It probably won’t take much to convince you to bake this Giant Cinnamon Roll. I mean, look at it! It’s hypnotizing from the top — an intricate, rose-like swirl of brioche and rich brown sugar filling, topped with a confectioners’ sugar glaze — and just as gorgeous when you slice in to reveal the striated design.  

Slices and cross-sections of a large-format cinnamon roll Photography and food styling by Liz Neily
Look at that interior design!

And yet, you might be wondering about the proper occasion. When does one serve a Giant Cinnamon Roll? You can bake it for any festive breakfast or brunch, of course, and I’d even argue that it’s a better addition than individual rolls. Since the Giant Cinnamon Roll is cut into wedges, like a cake, each person can have a taste of something sweet without committing to a whole bun. You can shape it the day before and let it rise in the refrigerator overnight, which means you really can pull it off for a morning get-together. 

But you don’t need to save the Giant Cinnamon Roll for a big brunch (since how often do those come around anyway?). It’s a worthy substitute for a celebration cake or dinner party dessert. With the beautiful design built right into the recipe, you don’t have to worry about stacking layers or swooshing buttercream — particularly beneficial if you feel less than confident about your cake decorating skills. Instead, you simply make one center cinnamon roll, coil long strips of dough around it, then sit back and wait for the inevitable oohs and ahhs. The resulting roll will be striking and unique enough to show how much you really care, and for those loved ones who don’t like cake — they exist! — it’s an ideal alternative to traditional birthday cake, especially when doused with sprinkles. It might even become a new annual tradition. 

Giant Skillet Cinnamon Bun Photography and food styling by Liz Neily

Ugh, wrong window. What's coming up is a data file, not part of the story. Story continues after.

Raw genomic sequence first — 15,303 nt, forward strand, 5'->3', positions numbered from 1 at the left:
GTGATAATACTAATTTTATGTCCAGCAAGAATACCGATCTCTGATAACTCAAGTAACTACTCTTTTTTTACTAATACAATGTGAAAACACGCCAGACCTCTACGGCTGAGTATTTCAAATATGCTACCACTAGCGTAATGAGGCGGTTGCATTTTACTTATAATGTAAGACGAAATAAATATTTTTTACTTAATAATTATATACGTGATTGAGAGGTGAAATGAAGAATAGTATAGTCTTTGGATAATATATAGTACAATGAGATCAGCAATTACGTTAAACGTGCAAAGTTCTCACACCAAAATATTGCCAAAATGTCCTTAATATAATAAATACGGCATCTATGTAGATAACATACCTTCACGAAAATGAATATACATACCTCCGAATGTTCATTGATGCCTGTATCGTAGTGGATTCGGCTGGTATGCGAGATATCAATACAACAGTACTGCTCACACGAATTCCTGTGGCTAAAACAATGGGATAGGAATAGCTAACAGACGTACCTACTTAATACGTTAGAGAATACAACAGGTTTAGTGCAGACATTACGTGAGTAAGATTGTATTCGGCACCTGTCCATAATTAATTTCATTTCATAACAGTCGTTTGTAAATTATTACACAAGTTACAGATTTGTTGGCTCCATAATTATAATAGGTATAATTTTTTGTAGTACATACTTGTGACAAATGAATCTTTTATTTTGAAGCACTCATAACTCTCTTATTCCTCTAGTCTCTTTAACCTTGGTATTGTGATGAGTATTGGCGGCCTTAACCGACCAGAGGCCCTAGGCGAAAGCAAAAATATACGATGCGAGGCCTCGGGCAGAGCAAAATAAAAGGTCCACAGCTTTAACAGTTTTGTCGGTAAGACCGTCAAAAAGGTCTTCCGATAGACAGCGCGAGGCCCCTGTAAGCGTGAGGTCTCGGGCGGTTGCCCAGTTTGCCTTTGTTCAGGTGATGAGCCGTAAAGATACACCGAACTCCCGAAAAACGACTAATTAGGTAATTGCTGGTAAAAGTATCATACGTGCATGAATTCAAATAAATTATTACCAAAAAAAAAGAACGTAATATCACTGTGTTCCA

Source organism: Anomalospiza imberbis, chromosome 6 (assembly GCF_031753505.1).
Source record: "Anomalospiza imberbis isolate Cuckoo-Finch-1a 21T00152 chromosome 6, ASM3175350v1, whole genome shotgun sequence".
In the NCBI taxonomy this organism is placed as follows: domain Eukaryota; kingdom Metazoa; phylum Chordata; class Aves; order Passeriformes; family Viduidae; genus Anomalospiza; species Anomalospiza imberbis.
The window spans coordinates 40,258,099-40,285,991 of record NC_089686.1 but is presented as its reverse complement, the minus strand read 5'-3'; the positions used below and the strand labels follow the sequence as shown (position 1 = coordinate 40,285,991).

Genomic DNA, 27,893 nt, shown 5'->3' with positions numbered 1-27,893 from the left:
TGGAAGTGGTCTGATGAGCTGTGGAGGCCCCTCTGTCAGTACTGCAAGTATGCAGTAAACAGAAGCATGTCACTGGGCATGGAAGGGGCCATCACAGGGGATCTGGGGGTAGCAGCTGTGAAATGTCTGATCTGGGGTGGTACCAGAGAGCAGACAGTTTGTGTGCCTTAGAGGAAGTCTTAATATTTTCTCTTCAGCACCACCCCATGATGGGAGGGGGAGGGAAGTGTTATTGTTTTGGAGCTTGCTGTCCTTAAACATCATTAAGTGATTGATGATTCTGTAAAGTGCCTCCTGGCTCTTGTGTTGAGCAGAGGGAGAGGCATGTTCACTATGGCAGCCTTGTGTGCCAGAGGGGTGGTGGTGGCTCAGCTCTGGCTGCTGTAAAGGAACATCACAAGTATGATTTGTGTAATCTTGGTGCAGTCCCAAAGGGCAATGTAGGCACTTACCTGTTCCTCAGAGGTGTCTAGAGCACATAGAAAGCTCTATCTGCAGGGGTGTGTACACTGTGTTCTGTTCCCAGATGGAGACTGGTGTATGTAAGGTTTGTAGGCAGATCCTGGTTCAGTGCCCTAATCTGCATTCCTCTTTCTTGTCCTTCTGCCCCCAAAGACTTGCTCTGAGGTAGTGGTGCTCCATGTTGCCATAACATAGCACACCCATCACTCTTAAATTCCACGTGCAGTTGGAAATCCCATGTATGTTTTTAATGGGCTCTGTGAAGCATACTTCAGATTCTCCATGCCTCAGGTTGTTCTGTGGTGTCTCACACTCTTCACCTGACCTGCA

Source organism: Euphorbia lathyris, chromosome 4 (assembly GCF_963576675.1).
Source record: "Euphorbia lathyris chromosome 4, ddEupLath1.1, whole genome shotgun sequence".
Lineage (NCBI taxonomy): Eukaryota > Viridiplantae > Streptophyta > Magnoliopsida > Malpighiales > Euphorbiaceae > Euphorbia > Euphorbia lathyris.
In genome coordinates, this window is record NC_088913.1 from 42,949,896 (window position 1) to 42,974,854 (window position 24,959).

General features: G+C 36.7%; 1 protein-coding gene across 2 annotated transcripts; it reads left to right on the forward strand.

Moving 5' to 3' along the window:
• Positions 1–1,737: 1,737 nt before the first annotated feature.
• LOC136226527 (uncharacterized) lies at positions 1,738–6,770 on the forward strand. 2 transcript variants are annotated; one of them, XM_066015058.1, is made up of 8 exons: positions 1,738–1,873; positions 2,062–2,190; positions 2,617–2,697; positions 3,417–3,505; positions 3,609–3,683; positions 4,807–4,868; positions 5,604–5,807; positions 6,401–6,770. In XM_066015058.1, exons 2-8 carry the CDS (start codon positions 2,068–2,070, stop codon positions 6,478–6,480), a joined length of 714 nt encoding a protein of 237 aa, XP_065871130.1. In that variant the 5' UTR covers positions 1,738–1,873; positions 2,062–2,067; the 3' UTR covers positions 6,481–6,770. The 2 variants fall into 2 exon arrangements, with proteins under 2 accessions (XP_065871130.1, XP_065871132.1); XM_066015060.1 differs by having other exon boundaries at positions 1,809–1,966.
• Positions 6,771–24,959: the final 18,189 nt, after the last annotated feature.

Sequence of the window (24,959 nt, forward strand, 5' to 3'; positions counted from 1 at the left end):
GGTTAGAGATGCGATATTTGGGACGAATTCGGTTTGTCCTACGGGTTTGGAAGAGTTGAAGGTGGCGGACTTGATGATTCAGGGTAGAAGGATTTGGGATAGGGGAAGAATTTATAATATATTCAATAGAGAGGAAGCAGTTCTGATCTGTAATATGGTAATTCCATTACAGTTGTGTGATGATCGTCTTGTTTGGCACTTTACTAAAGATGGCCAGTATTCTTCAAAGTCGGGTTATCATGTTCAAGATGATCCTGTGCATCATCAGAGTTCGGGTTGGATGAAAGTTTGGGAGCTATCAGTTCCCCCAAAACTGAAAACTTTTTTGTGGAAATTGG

Frost it as lightly or heavily as you desire.

The Giant Cinnamon Roll, however, is way more than its stunning looks. It’s also the ultimate cinnamon roll for the people who beeline straight for a bun’s gooey, tender heart, ripping that central swirl out before anyone else can get to it. (You know who you are.) By baking the dough in one big pan, rather than shaping individual rolls, you get a larger ratio of soft, insulated interior to drier edges. Don’t worry — there are still plenty of crisp parts, like where the outside of the roll meets the hot sides of the pan and where the high-rising sections are kissed by the oven’s heat.  

On top of all that, the brown sugar filling takes well to customization. Change up the spices and flavorings as you see fit. I added a teaspoon of cardamom in place of some cinnamon, a dash of espresso powder, and almond extract. It tasted as good (or even better) than it looked and, thanks to all of the butter and eggs in the brioche dough, stayed light and pillowy for days.

As someone who prefers pastry to cake, I’m going to take my own advice when it comes to my upcoming birthday dessert: This is the year I’ll stick candles into this Giant Cinnamon Roll with the confidence that it will be just as impressive as any cake.  

Cover photo and food styling by Liz Neily.

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Giant Skillet Cinnamon Bun
Giant Cinnamon Roll
4.5 out of 5 stars 45 Reviews
6 hrs 30 mins
one 9" or 10" cinnamon roll
Recipe in this post
Filed Under: Recipes
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About Sarah Jampel

Sarah Jampel requested — and received — a deep-fryer for her 13th birthday for the dual purpose of making samosas and doughnuts. Now, [redacted number of years and redacted number of cooking disasters] later, she is King Arthur Baking Company’s Recipe Development and Test Kitchen Manager. &nbsp...
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